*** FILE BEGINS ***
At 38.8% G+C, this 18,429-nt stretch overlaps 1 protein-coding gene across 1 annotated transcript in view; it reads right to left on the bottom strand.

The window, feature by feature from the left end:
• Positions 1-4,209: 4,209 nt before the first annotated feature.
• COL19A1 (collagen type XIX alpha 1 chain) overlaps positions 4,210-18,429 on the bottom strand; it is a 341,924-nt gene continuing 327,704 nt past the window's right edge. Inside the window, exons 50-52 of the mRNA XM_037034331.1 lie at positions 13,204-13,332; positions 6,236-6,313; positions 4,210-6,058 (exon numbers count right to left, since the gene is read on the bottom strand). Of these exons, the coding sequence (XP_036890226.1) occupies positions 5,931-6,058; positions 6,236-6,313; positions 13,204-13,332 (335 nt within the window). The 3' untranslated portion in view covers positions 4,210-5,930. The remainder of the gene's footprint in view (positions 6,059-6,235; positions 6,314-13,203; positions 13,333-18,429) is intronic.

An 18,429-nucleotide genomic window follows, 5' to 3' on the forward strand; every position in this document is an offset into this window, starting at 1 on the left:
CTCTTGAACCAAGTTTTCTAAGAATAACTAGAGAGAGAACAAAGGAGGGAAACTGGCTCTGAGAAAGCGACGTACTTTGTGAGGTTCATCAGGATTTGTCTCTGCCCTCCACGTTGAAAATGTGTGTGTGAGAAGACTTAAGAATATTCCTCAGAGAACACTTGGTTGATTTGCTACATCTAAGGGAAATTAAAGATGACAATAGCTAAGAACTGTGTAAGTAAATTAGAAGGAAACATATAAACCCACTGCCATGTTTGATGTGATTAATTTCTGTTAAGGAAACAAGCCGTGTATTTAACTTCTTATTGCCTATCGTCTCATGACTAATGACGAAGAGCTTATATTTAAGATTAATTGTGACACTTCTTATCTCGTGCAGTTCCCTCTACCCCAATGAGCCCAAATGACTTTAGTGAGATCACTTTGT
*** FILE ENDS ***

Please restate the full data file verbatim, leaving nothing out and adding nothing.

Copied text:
At 38.8% G+C, this 18,429-nt stretch overlaps 1 protein-coding gene across 1 annotated transcript in view; it reads right to left on the bottom strand.

The window, feature by feature from the left end:
• Positions 1-4,209: 4,209 nt before the first annotated feature.
• COL19A1 (collagen type XIX alpha 1 chain) overlaps positions 4,210-18,429 on the bottom strand; it is a 341,924-nt gene continuing 327,704 nt past the window's right edge. Inside the window, exons 50-52 of the mRNA XM_037034331.1 lie at positions 13,204-13,332; positions 6,236-6,313; positions 4,210-6,058 (exon numbers count right to left, since the gene is read on the bottom strand). Of these exons, the coding sequence (XP_036890226.1) occupies positions 5,931-6,058; positions 6,236-6,313; positions 13,204-13,332 (335 nt within the window). The 3' untranslated portion in view covers positions 4,210-5,930. The remainder of the gene's footprint in view (positions 6,059-6,235; positions 6,314-13,203; positions 13,333-18,429) is intronic.

An 18,429-nucleotide genomic window follows, 5' to 3' on the forward strand; every position in this document is an offset into this window, starting at 1 on the left:
CTCTTGAACCAAGTTTTCTAAGAATAACTAGAGAGAGAACAAAGGAGGGAAACTGGCTCTGAGAAAGCGACGTACTTTGTGAGGTTCATCAGGATTTGTCTCTGCCCTCCACGTTGAAAATGTGTGTGTGAGAAGACTTAAGAATATTCCTCAGAGAACACTTGGTTGATTTGCTACATCTAAGGGAAATTAAAGATGACAATAGCTAAGAACTGTGTAAGTAAATTAGAAGGAAACATATAAACCCACTGCCATGTTTGATGTGATTAATTTCTGTTAAGGAAACAAGCCGTGTATTTAACTTCTTATTGCCTATCGTCTCATGACTAATGACGAAGAGCTTATATTTAAGATTAATTGTGACACTTCTTATCTCGTGCAGTTCCCTCTACCCCAATGAGCCCAAATGACTTTAGTGAGATCACTTTGT